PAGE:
Taken together, these policies – an increased emphasis on breaking up ‘P’-dealing gangs, increased police powers for catching them, and tougher consequences for those who are caught – will make it much, much harder to be involved in the ‘P’ trade in this country.

National has the determination to get tough on ‘P’. We have practical policies for achieving this and we are absolutely committed to reducing this key cause of crime in New Zealand.

2 May 2008

National’s plan for the economy

In recent months, more and more people have been telling me how hard they are finding it to get by. The rising cost of food, petrol, and power, along with high mortgage rates and high taxes, are making it really tough for a growing number of families – even those on good incomes.

What’s worse, the Labour Government seems unable or unwilling to do anything about this. It has missed so many opportunities to cut taxes and let people keep more of what they earn. It has wasted too much money on poor-quality programmes that have pushed up inflation and interest rates. It has failed to make the most of eight years of golden economic weather.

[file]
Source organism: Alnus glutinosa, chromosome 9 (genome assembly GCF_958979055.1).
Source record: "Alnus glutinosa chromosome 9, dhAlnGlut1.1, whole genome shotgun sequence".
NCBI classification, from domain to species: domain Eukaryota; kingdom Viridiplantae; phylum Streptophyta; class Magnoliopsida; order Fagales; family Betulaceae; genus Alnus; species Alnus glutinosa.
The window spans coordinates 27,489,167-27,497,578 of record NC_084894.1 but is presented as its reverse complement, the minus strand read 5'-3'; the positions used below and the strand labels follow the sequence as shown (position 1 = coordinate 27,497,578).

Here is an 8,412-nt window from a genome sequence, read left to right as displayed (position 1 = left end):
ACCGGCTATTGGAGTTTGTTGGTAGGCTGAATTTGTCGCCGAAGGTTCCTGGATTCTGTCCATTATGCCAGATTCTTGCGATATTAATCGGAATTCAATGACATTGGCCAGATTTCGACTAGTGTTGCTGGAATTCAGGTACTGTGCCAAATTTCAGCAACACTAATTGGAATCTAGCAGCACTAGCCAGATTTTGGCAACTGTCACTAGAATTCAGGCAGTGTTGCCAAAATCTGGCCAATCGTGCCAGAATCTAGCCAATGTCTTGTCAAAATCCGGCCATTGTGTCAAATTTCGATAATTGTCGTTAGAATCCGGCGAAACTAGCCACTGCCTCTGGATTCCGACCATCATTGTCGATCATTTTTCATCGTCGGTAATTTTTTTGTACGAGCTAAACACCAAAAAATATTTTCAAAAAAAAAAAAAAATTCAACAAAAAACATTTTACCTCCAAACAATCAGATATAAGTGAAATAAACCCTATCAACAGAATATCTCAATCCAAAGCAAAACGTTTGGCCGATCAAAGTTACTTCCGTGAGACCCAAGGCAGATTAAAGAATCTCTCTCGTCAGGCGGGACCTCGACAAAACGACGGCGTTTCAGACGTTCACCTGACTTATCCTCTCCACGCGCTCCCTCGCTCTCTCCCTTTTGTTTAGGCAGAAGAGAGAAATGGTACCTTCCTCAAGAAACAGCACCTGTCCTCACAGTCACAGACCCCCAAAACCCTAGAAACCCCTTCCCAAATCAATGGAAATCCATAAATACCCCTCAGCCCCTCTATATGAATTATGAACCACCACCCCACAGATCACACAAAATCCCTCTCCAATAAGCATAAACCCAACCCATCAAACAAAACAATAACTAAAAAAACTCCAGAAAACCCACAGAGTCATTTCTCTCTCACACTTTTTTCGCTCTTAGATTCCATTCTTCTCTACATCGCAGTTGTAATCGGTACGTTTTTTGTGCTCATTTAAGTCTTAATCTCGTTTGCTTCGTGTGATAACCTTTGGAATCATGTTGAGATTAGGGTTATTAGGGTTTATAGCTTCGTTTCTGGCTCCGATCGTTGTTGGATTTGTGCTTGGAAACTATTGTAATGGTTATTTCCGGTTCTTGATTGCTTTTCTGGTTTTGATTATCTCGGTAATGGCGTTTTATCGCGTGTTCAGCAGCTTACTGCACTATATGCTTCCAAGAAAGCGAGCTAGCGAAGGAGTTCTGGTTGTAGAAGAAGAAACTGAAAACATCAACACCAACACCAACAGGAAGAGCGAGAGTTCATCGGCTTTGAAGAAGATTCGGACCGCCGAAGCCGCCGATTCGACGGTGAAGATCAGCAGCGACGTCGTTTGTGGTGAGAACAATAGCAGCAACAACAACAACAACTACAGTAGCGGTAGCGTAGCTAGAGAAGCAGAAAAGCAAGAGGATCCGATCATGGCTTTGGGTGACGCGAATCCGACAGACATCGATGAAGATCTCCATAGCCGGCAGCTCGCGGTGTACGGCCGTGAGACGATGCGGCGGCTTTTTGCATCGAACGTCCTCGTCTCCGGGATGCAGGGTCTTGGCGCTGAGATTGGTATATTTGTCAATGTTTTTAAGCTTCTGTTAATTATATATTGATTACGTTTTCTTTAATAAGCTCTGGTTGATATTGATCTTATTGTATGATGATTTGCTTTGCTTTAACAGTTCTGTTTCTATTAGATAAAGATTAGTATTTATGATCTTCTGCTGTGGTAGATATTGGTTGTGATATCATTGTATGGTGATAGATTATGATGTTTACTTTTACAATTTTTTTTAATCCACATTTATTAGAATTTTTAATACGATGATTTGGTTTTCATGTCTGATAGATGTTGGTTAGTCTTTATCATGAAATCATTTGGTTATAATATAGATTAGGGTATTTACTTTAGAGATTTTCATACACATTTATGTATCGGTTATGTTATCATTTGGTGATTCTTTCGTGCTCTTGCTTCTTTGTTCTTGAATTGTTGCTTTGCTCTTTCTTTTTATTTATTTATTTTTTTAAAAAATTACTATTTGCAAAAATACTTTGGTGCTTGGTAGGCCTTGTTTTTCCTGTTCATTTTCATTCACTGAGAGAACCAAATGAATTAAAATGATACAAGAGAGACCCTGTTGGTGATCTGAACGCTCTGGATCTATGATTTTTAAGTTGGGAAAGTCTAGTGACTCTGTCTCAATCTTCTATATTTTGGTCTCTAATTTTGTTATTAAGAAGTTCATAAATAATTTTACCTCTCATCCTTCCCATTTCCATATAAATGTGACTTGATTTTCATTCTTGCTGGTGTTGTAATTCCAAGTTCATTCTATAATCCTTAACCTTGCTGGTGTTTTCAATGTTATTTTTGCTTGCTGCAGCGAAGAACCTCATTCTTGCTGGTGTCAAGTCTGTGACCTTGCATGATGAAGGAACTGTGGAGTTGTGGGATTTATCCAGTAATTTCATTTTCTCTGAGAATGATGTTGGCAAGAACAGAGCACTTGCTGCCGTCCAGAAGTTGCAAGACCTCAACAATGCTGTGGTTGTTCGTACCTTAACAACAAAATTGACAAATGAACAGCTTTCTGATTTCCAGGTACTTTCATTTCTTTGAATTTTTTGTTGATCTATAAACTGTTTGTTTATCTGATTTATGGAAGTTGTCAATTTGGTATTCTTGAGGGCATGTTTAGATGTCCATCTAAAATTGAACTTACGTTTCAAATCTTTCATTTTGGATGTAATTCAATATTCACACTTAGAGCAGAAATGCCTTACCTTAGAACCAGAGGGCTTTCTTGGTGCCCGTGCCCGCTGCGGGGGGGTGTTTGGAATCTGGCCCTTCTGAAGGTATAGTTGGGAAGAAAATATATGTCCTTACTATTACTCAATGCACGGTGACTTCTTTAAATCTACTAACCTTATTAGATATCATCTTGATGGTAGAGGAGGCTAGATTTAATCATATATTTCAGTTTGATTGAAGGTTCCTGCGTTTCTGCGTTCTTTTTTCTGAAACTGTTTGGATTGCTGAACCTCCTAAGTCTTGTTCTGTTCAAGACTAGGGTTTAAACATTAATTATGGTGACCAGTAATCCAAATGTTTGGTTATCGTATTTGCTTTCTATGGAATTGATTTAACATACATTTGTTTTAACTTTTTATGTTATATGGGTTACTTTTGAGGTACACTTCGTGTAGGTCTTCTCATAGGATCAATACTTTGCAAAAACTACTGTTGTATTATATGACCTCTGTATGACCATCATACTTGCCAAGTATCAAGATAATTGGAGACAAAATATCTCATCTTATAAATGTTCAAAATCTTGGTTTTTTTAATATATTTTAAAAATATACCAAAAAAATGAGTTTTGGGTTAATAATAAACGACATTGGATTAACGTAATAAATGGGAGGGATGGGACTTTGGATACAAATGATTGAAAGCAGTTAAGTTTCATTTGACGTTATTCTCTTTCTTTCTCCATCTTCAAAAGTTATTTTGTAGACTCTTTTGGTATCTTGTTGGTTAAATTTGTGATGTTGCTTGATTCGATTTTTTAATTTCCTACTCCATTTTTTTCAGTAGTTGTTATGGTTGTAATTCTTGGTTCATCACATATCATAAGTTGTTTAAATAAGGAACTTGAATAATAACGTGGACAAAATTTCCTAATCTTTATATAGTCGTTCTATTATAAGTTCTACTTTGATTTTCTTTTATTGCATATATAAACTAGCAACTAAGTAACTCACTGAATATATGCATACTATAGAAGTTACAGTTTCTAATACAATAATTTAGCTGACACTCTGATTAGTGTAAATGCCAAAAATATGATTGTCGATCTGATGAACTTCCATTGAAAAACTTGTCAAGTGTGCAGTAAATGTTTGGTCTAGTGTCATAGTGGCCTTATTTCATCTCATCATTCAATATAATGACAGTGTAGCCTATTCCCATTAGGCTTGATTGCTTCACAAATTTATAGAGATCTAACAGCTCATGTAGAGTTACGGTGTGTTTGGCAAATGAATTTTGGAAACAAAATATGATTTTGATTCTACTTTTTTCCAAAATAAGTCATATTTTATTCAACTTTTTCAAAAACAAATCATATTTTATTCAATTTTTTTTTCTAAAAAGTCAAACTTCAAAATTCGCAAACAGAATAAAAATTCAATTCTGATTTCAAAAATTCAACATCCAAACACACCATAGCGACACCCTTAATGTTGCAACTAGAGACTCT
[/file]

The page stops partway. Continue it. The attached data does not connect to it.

And now, families are paying the price.

National is focused on turning things around. We have a five-point plan to lift wages and build a more prosperous future for all New Zealanders.

First, we will have an ongoing programme of personal tax cuts. We will put the right incentives in place to encourage people to work and save and get ahead under their own steam. Boosting after-tax wages will help stem the flow of Kiwis overseas. It will help New Zealand keep the skilled workers we need to grow our economy and improve our public services.